Dubai: When you leave work at the end of the day during Ramadan, your aim is to reach home in time for iftar. Many may drive in a reckless manner to do so, resulting in accidents. But, a local initiative aims to help out by offering people free iftar meals, so they don’t have to rush.
Al Ihsan Charity Association, an Ajman-based nonprofit organisation, in partnership with the Ministry of Interior and the General Command of Dubai Police, came up with the Ramadan Aman or a Safe Ramadan initiative in 2012 to help reduce the number of accidents.
As part of the campaign, volunteers gather in different areas around the UAE and hand out iftar meals to drivers on the road and at traffic intersections before Maghrib prayers in the month of fasting. They work in collaboration with police departments of the different emirates, hoping that with access to a meal to end their fast, motorists will slow down. This in turn would limit traffic accidents during the iftar rush hour.
This year, 12 people sustained injuries in six accidents in Abu Dhabi on just the first day of Ramadan. In Dubai, one person was killed and 14 others were injured in multiple traffic accidents in the first two days of Ramadan. There were multiple reasons behind these, including reckless driving, fatigue, lack of sleep or low levels of concentration owing to a drop in blood sugar levels due to fasting.
When Colonel Saif Muhair Al Mazroui, Director of Dubai Traffic Police, was interviewed for a report by Gulf News in June 2015, he confirmed that accidents are most likely to occur in the three hours before iftar. “People tend to drive more aggressively between 4 and 7pm,” he had said at the time.
During Ramadan in the UAE, most companies reduce work timings by two hours, as stated by the Ministry of Human Resources and Emiratisation, which means a lot of people would leave work around 4pm, which ties in with Al Mazroui’s comments.
An official press release from the Al Ihsan Charity Association states: “Under the directives of the prudent leadership and as part of the Year of Giving 2017 in the UAE, we will focus on social responsibility, volunteering and serving the country. This is possible with the participation of more than 10,000 volunteers of different segments of society.”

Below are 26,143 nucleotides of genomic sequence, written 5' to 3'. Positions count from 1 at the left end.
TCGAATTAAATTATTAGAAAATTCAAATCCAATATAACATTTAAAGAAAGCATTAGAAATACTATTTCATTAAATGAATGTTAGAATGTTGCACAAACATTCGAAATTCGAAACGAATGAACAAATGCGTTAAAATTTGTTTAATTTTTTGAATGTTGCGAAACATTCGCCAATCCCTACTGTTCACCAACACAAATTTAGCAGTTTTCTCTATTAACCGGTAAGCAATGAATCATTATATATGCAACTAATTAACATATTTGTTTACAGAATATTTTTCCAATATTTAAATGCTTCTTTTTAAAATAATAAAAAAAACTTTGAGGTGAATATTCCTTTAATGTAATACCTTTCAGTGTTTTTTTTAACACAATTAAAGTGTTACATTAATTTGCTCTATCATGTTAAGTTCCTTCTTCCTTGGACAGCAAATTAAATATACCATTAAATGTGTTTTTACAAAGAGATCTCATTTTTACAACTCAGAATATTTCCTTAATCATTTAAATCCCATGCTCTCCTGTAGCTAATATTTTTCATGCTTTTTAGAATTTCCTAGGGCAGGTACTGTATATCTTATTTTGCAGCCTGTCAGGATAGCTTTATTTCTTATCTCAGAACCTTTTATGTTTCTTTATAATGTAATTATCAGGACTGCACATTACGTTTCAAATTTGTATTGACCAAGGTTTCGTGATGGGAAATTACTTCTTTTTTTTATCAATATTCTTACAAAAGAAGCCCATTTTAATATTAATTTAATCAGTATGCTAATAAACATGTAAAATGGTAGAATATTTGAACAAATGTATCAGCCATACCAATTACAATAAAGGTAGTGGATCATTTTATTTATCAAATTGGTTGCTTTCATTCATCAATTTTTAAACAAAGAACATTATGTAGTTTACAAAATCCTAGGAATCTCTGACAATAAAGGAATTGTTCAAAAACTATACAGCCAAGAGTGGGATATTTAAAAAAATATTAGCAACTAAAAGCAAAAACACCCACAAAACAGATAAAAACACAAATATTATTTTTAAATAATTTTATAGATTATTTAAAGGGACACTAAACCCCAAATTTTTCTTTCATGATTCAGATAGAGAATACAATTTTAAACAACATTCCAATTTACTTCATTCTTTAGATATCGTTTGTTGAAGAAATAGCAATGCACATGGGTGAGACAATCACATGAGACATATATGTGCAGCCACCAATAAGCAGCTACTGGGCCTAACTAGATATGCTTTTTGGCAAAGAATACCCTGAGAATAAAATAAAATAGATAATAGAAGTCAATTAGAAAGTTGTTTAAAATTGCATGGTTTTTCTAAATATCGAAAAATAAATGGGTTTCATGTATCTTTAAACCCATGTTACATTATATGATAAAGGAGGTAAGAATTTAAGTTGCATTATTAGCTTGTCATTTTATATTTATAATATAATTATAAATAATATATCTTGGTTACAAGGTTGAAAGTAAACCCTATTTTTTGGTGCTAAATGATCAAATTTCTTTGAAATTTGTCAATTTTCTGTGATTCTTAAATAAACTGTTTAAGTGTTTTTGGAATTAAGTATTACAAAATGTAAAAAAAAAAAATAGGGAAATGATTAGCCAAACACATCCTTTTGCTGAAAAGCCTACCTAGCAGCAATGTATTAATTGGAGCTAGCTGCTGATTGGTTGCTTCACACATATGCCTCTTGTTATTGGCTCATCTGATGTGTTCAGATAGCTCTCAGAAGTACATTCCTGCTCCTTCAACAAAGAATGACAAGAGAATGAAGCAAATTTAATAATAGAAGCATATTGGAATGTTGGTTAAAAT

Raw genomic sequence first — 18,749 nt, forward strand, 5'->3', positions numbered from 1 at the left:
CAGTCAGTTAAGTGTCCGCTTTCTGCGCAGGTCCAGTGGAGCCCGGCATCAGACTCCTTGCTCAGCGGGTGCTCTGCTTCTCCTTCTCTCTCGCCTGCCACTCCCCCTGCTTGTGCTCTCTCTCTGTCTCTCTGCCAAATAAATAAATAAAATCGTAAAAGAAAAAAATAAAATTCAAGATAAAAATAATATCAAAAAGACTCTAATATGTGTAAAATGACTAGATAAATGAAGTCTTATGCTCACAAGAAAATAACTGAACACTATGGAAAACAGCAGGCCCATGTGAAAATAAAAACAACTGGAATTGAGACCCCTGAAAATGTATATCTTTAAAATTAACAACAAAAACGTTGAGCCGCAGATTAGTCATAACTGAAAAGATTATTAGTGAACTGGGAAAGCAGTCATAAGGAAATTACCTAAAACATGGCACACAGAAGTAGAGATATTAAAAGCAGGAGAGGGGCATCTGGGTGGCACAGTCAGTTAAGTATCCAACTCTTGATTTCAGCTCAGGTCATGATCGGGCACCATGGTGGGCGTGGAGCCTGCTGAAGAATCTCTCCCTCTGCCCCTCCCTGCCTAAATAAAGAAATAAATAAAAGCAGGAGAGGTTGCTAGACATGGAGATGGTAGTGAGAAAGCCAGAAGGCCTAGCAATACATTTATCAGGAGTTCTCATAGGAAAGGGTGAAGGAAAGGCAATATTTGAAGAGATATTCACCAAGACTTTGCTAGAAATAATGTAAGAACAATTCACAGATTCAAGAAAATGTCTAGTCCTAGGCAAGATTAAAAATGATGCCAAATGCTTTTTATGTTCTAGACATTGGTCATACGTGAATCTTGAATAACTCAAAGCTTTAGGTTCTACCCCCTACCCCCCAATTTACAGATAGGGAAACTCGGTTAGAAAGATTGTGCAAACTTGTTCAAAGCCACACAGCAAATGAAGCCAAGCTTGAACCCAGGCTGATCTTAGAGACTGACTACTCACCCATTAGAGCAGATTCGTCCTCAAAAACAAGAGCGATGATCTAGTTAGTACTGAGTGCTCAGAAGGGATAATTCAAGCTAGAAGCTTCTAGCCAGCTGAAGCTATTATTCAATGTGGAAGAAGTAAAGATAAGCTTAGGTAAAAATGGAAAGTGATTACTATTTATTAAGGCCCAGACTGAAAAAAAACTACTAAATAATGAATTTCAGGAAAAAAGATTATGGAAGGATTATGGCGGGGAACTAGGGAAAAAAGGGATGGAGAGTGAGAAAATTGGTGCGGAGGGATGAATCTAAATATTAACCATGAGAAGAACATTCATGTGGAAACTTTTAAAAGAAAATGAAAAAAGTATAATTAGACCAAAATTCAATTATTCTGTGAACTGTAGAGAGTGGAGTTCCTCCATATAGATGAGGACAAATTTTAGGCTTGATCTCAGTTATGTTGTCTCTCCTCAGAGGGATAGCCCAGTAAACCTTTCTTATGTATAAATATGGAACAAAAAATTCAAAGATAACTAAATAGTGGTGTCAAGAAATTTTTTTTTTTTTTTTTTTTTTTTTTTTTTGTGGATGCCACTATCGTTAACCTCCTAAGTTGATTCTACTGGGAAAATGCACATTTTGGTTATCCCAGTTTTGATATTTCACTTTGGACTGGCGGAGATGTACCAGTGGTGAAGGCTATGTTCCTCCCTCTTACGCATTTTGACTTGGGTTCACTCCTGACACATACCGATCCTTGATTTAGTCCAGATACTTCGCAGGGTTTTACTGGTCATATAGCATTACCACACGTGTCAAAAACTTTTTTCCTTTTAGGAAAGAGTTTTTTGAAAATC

Apart from the 1 million meals that the initiative aims to give away for free, volunteers also hand out leaflets to remind drivers of the importance of avoiding speeding and abiding by traffic rules. Through the campaign, 600,000 iftar meals will be distributed in the UAE, 200,000 meals in Saudi Arabia, 100,000 meals in Kuwait and 100,000 meals in Bahrain.
Ali Al Beloushi, an Emirati student based in Al Ain, is participating in the campaign as a volunteer for the second year in a row. At a traffic junction in Al Ain’s Al Maqam area, he gathers with at least 20 other volunteers, who are divided into two teams and work in a systematic manner to ensure that the maximum number of meals are handed out.
He said: “There are two types of volunteers — people who ensure the safety of the other members and people who give the meals to the motorists.”
Arriving 30 minutes before iftar time, the volunteers use a timer to check how long the traffic signals remain green, allowing traffic to flow in different directions.
Al Beloushi said: “When the signal changes to red, these volunteers blow a whistle, which is a signal for the other set to move onto the road and distribute the meals. Five seconds before the signal changes, the volunteers again signal to their team members, ensuring that all of them return to the pavement.”